Mexico 2019 | MINING | INTERVIEW

Before Mexico can unlock its untapped potential, it must first reform its tax code and invest in the right technology and systems.

Fernando Alanís
Fernando Alanís is the CEO of Industrias Peñoles, a 132-year-old Mexican mining company that specializes in base metals. He previously served as Executive Vice President of Metals and Mining Division of Industries Peñoles. He holds a degree in industrial chemical engineering from the Universidad Iberoamericana.

What are the biggest areas of opportunities for Mexico to strengthen its mining industry?

Mexico has huge potential to be a mining country; approximately 70% of its territory has not been explored for mining potential. The Frasier Institute in Canada ranked it 11th in the world in 2011 in terms of 15 different parameters for mining jurisdictions, but in the last four years we fell to 44th place. This was due to a variety of reasons, including additional taxes collected for local communities. However, only part of the money goes to mining communities; part of it is also kept by the state. Over the last four years, the mining industry paid close to MXN16 billion (USD837.384 million), a large amount of money that takes too much time to distribute and see an impact in these communities. This taxation made the industry lose a great deal of competitiveness against other mining jurisdictions. The new government in Argentina is also making major changes that are catching the attention of investors, while Peru has been declared a mining country and put in place favorable policies to attract investors. Mexico needs public policy to ensure greater certainty of investments similar to other countries, which is the government's responsibility. We, the industry, also need to invest in technology and systems. Another issue is that when one purchases land, they do not have any certainty it will be theirs, as the registration is not up to date.

What is your top priority as the new president of CAMIMEX?

There is a list of eight or nine things that the mining chamber has identified and that we are proposing to the new government. It has been extremely open and interested thus far. The new president has made a list of 25 priorities, of which one is mining. The government needs to recognize that mining can be a great way to develop isolated communities. Typically, mining goes where no one does, and we can bring in services, education, and infrastructure to isolated locales. We can also be an excellent arm for the government to look into the development of isolated regions in the country. One of the top priorities is to change the image of mining. Unfortunately, many do not know exactly what we do; many think it is a highly dangerous accident-prone industry, but that is not the case.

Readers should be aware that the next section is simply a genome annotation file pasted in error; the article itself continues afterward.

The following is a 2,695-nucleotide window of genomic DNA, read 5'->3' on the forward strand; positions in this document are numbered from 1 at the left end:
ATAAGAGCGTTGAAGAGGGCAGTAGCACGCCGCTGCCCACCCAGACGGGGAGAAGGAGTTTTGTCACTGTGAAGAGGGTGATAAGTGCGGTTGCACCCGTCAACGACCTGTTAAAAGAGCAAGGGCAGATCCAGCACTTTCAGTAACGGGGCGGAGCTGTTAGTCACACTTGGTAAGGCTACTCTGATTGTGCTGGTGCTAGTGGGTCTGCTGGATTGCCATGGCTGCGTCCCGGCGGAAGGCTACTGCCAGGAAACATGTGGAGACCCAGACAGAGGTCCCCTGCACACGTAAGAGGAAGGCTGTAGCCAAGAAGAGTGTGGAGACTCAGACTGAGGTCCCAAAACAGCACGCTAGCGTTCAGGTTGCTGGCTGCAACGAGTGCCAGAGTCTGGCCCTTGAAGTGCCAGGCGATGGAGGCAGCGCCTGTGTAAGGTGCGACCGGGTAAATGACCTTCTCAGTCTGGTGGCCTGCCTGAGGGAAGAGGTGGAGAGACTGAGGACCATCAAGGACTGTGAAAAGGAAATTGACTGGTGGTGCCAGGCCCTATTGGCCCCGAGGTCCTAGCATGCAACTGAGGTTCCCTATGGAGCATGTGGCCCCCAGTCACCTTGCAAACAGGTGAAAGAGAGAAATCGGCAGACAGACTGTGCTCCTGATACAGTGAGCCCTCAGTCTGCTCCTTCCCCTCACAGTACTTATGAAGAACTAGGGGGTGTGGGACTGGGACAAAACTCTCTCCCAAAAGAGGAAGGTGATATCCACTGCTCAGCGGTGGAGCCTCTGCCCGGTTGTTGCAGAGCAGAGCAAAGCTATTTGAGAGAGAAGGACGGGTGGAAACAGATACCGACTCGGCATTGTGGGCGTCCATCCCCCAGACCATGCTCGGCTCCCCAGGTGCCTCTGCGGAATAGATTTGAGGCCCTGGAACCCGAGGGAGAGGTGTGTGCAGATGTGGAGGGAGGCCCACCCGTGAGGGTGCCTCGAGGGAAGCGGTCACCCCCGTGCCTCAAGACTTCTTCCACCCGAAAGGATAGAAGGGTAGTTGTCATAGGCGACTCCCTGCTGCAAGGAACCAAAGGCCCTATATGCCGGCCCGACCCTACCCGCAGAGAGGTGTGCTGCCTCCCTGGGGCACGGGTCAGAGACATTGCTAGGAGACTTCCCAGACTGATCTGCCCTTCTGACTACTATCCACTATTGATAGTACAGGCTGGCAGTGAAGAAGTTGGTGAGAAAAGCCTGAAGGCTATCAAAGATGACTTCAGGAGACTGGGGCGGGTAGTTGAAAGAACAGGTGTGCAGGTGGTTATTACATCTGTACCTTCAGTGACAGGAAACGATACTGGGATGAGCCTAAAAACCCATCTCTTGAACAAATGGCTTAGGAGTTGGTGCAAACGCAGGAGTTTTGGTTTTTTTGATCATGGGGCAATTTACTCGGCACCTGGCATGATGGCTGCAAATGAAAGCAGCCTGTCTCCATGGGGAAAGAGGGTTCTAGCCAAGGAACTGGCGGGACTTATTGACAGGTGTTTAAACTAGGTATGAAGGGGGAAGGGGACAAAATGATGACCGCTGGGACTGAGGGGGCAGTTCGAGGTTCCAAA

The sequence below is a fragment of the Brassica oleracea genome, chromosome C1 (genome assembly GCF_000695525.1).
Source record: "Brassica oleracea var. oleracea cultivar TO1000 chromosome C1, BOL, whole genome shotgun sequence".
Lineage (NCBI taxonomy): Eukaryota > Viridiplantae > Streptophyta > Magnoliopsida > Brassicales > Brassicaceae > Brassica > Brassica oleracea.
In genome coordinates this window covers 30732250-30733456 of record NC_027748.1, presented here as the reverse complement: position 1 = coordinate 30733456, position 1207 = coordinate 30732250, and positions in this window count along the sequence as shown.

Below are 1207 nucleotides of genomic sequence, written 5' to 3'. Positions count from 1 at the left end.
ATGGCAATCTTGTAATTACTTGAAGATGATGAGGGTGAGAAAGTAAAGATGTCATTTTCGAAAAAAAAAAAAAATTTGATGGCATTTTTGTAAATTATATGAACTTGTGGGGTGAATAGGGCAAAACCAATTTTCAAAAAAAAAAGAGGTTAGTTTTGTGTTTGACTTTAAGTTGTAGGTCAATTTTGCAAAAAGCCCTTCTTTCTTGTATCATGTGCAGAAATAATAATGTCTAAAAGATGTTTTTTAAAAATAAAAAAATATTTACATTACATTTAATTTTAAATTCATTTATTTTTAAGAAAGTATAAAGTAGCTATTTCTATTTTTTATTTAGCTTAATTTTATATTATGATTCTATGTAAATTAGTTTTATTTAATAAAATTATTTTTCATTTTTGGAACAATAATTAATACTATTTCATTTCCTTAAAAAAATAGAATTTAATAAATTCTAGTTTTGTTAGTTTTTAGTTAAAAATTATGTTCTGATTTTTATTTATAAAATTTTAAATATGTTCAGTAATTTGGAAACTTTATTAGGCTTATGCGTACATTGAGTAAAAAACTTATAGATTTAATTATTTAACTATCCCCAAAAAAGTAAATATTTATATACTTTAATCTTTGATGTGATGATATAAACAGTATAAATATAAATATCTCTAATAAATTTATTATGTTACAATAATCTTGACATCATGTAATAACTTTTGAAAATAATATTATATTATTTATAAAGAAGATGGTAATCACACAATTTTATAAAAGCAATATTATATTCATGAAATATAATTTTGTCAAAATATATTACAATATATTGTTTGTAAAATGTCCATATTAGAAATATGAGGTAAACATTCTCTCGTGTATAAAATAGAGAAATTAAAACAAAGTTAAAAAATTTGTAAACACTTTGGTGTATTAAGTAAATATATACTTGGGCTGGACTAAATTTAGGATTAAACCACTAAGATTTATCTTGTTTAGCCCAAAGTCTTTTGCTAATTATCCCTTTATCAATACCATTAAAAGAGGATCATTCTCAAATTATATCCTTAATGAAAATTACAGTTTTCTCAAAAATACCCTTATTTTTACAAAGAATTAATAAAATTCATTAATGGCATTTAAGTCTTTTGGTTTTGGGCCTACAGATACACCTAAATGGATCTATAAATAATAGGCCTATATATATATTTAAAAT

What is your strategy to break these paradigms?

We need to recognize our audience and speak the same language. Indeed, we need to let them know what our business is about, how we interact with communities, and how we care about our people. We are morally responsible for every one of our workers and committed to their safety, well-being, and health. We also need to learn how to transmit this, gauge how involved we are in different activities with the community, and show that we care about the environment. Mining is an activity closer to nature than any other. Since we depend on natural resources, we must also care greatly about them.

What are the advantages of expanding your focus from Mexico to Latin America?

It is always positive when a big company looks at different areas. There are mining deposits everywhere, and we need to go wherever makes sense for our culture and business philosophy to seek new businesses. Peru and Chile are extremely convenient for us in terms of culture, language, and ways of doing business. They also have a quick learning process. We have been there for many years now and have different projects in different stages of exploration. We have a project in Peru that is at the end of a successful exploration process. Our intention is to finish the exploration, acquire the land, develop the project, and operate it.